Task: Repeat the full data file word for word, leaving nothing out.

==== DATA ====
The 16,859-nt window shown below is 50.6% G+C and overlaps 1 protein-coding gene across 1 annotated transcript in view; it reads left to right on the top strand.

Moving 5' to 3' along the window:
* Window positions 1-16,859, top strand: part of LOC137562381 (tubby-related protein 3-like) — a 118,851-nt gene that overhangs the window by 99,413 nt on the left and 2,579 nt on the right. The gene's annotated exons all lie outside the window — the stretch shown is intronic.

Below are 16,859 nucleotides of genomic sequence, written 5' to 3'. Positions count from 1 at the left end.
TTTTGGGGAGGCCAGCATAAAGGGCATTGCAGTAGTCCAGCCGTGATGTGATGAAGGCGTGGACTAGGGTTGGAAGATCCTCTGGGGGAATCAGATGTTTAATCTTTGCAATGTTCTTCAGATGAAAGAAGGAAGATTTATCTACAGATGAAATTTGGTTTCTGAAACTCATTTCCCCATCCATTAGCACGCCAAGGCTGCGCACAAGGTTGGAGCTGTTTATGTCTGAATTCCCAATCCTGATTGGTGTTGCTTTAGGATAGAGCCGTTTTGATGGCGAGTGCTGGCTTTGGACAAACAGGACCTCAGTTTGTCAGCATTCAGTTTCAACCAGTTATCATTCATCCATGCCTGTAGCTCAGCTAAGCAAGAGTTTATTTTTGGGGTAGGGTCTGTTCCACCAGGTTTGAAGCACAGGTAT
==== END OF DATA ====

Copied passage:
The 16,859-nt window shown below is 50.6% G+C and overlaps 1 protein-coding gene across 1 annotated transcript in view; it reads left to right on the top strand.

Moving 5' to 3' along the window:
* Window positions 1-16,859, top strand: part of LOC137562381 (tubby-related protein 3-like) — a 118,851-nt gene that overhangs the window by 99,413 nt on the left and 2,579 nt on the right. The gene's annotated exons all lie outside the window — the stretch shown is intronic.

Below are 16,859 nucleotides of genomic sequence, written 5' to 3'. Positions count from 1 at the left end.
TTTTGGGGAGGCCAGCATAAAGGGCATTGCAGTAGTCCAGCCGTGATGTGATGAAGGCGTGGACTAGGGTTGGAAGATCCTCTGGGGGAATCAGATGTTTAATCTTTGCAATGTTCTTCAGATGAAAGAAGGAAGATTTATCTACAGATGAAATTTGGTTTCTGAAACTCATTTCCCCATCCATTAGCACGCCAAGGCTGCGCACAAGGTTGGAGCTGTTTATGTCTGAATTCCCAATCCTGATTGGTGTTGCTTTAGGATAGAGCCGTTTTGATGGCGAGTGCTGGCTTTGGACAAACAGGACCTCAGTTTGTCAGCATTCAGTTTCAACCAGTTATCATTCATCCATGCCTGTAGCTCAGCTAAGCAAGAGTTTATTTTTGGGGTAGGGTCTGTTCCACCAGGTTTGAAGCACAGGTAT